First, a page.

New Jersey Rush

Juncus caesariensis

Rushes are often confused with grasses and sedges because of superficial similarities, but they are quite distinct. The tiny flowers of rushes are similar in structure to those of the lilies. There are three sepals and three petals that all look alike, and the fruit is a capsule. There are about twenty species of rushes that may be found in the Pinelands region.

New Jersey Rush is a globally rare plant. According to NatureServe, “The species reaches its greatest abundance in the Pine Barrens of New Jersey. Outside of this area, it is restricted to isolated occurrences in Maryland and Virginia, with disjunct populations in Nova Scotia and North Carolina. The species is highly vulnerable to loss of its wetland habitats through degradation and destruction.”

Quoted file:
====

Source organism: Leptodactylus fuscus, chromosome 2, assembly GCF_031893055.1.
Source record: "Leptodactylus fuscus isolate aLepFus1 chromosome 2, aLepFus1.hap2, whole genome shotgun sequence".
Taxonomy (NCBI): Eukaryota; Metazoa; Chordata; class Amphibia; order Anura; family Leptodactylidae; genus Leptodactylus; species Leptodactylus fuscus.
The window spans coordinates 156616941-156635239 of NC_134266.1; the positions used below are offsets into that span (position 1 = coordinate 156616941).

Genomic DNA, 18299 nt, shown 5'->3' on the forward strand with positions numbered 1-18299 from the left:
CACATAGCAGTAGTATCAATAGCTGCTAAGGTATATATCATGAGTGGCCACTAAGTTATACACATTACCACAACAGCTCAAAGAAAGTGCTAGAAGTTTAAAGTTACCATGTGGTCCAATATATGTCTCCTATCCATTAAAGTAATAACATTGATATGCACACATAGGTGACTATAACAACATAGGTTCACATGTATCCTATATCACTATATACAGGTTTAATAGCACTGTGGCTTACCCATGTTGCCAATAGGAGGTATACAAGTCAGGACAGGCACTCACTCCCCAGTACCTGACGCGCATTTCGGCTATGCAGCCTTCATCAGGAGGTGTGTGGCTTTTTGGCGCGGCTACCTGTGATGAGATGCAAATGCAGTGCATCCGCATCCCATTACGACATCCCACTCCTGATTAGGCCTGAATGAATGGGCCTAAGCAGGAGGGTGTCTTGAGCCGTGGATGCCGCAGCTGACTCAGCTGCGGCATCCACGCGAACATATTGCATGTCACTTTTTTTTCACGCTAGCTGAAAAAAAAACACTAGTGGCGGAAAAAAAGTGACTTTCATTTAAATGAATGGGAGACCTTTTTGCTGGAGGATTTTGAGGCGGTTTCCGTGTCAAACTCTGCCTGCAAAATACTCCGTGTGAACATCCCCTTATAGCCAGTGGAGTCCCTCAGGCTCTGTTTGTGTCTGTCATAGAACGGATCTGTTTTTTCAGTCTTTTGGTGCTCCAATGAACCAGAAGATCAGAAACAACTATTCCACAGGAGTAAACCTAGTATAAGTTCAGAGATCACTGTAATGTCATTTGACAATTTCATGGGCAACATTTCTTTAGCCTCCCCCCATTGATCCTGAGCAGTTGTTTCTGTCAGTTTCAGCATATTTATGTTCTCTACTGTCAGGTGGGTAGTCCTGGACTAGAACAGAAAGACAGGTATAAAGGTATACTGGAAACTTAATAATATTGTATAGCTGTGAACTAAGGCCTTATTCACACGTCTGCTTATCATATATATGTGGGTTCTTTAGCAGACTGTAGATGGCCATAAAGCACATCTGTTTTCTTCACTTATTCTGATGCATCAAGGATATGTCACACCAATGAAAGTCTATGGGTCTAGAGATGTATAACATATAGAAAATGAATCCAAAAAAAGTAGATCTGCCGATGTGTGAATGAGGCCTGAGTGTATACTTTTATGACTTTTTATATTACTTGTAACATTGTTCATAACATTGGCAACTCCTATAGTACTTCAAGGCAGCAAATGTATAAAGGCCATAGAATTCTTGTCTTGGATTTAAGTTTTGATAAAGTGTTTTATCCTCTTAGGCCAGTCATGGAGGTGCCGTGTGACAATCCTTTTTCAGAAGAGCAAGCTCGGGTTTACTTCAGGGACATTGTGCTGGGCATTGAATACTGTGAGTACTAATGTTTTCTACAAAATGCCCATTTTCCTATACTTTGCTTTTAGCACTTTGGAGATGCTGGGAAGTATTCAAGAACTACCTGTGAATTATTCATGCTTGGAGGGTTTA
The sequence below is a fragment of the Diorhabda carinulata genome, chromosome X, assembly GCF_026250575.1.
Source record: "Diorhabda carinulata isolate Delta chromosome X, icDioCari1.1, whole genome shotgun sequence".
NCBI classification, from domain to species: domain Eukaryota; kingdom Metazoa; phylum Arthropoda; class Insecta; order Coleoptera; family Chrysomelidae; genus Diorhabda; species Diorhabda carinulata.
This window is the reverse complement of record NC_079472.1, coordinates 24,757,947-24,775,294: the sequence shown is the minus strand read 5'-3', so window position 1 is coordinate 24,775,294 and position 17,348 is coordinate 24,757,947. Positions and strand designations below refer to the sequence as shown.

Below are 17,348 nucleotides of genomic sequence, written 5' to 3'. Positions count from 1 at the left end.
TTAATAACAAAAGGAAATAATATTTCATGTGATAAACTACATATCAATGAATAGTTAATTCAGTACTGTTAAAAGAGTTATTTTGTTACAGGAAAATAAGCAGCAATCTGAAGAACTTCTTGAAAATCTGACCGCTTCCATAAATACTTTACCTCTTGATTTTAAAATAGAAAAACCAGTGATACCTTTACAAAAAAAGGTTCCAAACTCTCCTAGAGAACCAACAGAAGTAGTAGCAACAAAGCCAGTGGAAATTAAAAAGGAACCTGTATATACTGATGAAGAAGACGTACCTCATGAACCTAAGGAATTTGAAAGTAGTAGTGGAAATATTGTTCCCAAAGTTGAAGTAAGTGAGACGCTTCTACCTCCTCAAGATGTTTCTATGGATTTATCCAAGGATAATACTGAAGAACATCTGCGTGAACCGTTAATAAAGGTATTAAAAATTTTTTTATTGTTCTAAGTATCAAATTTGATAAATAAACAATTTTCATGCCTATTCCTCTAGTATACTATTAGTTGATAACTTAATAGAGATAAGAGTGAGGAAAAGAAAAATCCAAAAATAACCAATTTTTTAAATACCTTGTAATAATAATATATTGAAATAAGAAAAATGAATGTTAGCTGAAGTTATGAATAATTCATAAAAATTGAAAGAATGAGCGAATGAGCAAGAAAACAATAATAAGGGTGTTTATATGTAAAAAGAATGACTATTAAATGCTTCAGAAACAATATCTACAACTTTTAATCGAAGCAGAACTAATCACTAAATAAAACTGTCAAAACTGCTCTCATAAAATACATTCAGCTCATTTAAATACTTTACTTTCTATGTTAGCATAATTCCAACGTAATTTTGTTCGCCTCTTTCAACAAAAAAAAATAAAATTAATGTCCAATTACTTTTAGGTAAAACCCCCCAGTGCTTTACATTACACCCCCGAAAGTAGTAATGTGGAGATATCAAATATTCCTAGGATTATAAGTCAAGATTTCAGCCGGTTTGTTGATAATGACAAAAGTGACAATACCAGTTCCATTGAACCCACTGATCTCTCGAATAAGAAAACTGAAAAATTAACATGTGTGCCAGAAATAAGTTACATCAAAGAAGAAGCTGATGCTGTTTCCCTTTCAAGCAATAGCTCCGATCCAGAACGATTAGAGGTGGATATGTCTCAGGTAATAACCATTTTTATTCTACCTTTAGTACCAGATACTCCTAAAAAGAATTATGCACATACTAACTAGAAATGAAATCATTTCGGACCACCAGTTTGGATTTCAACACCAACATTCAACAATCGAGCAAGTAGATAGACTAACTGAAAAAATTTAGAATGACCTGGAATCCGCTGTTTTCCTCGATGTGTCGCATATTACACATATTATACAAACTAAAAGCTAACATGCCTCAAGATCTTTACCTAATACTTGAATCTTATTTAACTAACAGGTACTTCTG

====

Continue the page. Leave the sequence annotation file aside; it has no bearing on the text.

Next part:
New Jersey Rush looks a lot like Common Rush (Juncus canadensis). If you are in a characteristic Pine Barrens wetland and you run across a plant that looks like Common Rush, check the texture of the leaves. The leaves of New Jersey Rush are distinctly rough, something like very fine sandpaper.

Duration: Perennial

Flower: July to October

Habitat: Wetlands. Open sphagnum bogs, streamside savannas, cedar swamps.

State Rank: S2

Global Rank: G2

Key to Ranks/Codes

Natural Heritage Program: Special Plants of New Jersey

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